Many people do not realize that the four Gospel accounts about Jesus (Matthew, Mark, Luke, and John) follow an ancient literary genre in the first century Roman Empire. These are called the Caesar Gospels.
Every time a new Roman Caesar came into power, he would have Gospel accounts written and distributed about himself throughout the empire.
These “Caesar Gospels” included stories about how the new Caesar was born, how he grew up, and some of the superhuman miracles he performed during his life. The Caesar Gospels usually included promises about how the new Caesar was the “Son of God” who would bring peace to the entire world, and how as a result, every Roman citizen must proclaim Caesar as Lord.
Many people think the Gospels are stories only about Jesus. But there were Caesar Gospels in the Roman Empire about the Caesars. The four Gospel accounts of Jesus are patterned after the Caesar Gospels.
The Four Gospels were Treasonous
One can easily see that in such an environment, the Gospels about Jesus written by Matthew, Mark, Luke, and John would be viewed as potentially treasonous.
These four Gospels were making the claim that Jesus Christ was Lord and Caesar was not. That world peace (pax Romana) came through Jesus Christ rather than through Caesar. That while the birth, life, and ministry of Jesus truly were filled with wise teachings and miraculous events, such things were only myths in the life of Caesar.
Using true history as a parody, the Gospel writers called into question all the central beliefs and practices of Roman life and worship.
They called people away from Caesar worship and into a politically, religiously, and culturally subversive life with Jesus Christ. Previously we saw that the gospel promotes peace.
The Four Gospels were Satirical
But when the gospel challenges and corrects the evils of this world, as we must do also, it does not use harsh rhetoric and name-calling, but parody and humor.
We see this in the parables of Jesus as well as in His actions and polemical teachings in the Gospels.
When Jesus seeks to correct, He does so with a smile on His lips and a glint of humor in His eyes.
The four Gospels are not alone in using satire, polemic, and parody to contrast the gospel of Jesus Christ with all other claims and promises of political and religious leaders.
Paul’s letter to the Romans, for example, also begins with parody. The opening paragraphs of this letter make a farcical mockery of Caesar and his empty claims to bring peace and justice to all.
In a time when every Roman Caesar claimed to be god’s divine representative on earth (even claiming the title Son of God), Paul courageously writes a letter to the Christians in the capital city of the Roman empire and makes the bold claim that in Jesus Christ, the true gospel of the true Son of God has been revealed, and in it, the true and lasting justice of God has been revealed to all men (cf. Rom 1:3-4, 16-17).
We could go book by book through the New Testament showing how the authors of Scripture spoke of the gospel in a way that both mocked and trumped the proud and foolish claims of political and religious leaders of that day. Such a survey would reveal that the goals and aspirations of politics and religion are usually not wrong, but the means and methods by which political and religious leaders seek to accomplish these goals are way off base.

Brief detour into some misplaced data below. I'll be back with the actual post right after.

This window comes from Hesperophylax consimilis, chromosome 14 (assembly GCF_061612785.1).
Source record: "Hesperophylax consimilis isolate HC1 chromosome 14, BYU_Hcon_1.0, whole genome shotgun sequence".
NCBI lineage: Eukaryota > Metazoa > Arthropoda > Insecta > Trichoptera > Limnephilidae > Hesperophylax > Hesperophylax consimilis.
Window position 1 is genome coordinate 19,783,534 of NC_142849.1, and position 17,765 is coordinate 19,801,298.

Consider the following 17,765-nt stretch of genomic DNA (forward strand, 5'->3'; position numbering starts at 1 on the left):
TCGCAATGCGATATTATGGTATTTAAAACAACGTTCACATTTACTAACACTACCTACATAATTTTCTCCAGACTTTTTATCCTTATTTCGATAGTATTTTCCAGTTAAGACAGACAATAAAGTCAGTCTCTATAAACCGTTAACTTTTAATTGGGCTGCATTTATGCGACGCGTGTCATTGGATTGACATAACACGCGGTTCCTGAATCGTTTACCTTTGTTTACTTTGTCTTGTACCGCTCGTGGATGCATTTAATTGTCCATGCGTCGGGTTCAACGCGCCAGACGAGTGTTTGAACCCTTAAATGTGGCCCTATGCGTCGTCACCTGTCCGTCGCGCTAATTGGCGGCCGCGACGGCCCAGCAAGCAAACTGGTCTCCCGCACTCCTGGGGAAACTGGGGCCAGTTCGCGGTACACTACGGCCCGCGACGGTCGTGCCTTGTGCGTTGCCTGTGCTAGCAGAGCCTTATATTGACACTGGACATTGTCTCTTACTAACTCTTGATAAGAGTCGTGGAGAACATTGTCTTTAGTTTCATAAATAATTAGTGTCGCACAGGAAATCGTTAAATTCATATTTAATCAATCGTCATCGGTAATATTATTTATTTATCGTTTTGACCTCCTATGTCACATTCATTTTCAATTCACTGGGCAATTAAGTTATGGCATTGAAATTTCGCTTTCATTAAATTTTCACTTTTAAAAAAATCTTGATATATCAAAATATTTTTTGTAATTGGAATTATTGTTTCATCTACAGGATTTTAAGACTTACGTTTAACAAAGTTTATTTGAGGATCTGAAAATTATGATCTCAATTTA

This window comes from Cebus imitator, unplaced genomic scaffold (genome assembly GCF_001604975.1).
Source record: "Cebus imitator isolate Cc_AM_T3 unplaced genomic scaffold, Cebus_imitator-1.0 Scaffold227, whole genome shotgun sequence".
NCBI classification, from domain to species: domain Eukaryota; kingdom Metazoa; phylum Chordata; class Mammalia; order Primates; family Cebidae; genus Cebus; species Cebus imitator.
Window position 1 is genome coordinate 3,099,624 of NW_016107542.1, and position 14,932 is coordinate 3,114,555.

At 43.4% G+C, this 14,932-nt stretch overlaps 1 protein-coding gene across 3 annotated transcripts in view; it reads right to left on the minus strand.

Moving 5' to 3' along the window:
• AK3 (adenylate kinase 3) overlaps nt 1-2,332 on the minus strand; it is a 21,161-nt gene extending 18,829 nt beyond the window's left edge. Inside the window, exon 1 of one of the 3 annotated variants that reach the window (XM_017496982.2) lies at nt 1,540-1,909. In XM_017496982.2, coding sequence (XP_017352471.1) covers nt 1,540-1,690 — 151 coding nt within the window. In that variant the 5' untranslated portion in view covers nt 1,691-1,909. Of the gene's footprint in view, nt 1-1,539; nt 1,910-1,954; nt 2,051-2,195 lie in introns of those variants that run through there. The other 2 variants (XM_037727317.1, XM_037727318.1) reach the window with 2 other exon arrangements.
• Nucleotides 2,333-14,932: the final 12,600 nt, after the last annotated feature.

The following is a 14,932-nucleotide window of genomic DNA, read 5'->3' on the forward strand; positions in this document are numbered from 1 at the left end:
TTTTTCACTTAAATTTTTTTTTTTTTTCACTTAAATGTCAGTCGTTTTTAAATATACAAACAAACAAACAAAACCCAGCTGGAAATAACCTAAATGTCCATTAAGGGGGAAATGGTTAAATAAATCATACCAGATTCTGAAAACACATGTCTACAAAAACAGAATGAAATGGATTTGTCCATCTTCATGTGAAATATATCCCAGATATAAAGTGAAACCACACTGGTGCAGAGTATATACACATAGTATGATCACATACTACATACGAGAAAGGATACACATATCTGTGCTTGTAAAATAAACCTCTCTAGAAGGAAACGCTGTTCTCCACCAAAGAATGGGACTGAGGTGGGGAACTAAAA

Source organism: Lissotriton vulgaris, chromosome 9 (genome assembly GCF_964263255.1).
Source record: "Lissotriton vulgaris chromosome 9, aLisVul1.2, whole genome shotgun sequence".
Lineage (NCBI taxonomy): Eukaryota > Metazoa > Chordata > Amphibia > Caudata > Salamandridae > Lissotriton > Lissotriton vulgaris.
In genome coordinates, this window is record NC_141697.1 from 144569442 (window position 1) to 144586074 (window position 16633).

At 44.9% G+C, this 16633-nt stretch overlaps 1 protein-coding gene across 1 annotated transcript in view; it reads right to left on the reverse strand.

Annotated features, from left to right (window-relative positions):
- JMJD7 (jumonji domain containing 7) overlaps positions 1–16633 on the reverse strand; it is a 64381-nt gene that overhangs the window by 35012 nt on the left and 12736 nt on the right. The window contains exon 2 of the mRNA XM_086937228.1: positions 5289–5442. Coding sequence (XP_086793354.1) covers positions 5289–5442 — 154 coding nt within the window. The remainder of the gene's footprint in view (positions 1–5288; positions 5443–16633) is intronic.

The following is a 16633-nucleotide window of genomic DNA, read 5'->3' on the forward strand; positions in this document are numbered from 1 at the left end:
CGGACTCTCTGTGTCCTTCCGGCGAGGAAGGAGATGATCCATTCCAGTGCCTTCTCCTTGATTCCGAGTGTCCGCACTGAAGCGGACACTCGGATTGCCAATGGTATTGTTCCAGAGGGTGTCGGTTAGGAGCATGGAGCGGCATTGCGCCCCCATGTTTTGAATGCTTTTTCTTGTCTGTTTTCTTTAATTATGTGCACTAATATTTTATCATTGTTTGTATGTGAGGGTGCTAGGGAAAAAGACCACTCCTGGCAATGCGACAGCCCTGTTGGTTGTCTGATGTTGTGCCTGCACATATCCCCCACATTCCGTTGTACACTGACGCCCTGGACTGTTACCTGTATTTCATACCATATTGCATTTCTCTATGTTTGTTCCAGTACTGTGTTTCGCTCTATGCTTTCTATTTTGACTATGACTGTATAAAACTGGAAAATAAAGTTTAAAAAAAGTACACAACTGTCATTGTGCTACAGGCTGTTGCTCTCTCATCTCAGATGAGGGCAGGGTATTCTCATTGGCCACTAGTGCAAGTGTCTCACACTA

The gospel shows believers how to live before a watching world so that the greatest dreams of humanity come to fruition in our very midst.
When we understand that the New Testament (indeed, the entire Bible!) mocks the power struggles of worldly-minded men, our eyes begin to see the proud and petty power struggles that exist in our own life.
The gospel challenges our own quests for personal prominence, recognition, and fame.
The gospel lays bare the motivations of our heart to reveal that many of our battles over the gospel are little more than struggles for control between power-hunger people.
Living the Gospel of the Four Gospels
When we begin to see that the gospel turns power on its head, mocks and makes fun of people who exert their own prominence and destroy others to protect their own positions of authority, it is then that we begin to understand that there is more to following Jesus than being right, being up front, and being the leader.
We begin to honor others above ourselves.
We begin to listen more than we talk.
We begin to serve more than seek to be served.
The gospel comes to be something we not only believe, but also live.
Want to learn more about the gospel? Take my new course, "The Gospel According to Scripture."
The entire course is free for those who join my online Discipleship group here on RedeemingGod.com. I can't wait to see you inside the course!
Carol Roberts says
I obviously have some learning to do.
Brian Christensen says
I heard that gospel was what were proclamations of Caesar is lord. That he brings salvation – so the true gospel of Christ is that He is lord (not Caesar – which is quite subversive and tended to get you killed).
Redeeming God says
Yes, the phrase “Caesar is Lord” is part of the Caesar Gospels. So proclaiming “Jesus is Lord” was treasonous, and could get you arrested or killed.
James Ranft says
Jeremy, where can I get more information on this stuff? .. I have learned a few things about where your going with this and it makes a lot of sayings and actions in the gospels come even more alive to me.
Redeeming God says
Let’s see … Books on the Gospel by NT Wright are good and Richard Horsley.
Dwight Hunt says
It’s interesting how genre plays an important role in interpretation. When reading your discussion of the Caesar Gospels I could not help think of the common genre that Paul used when he wrote his epistles.
Jeremy Myers says
Yes, that’s right! Paul does many of the same things in his letters, using a genre and language that was common in his day to subvert the prevailing cultural views of the day about Caesar worship.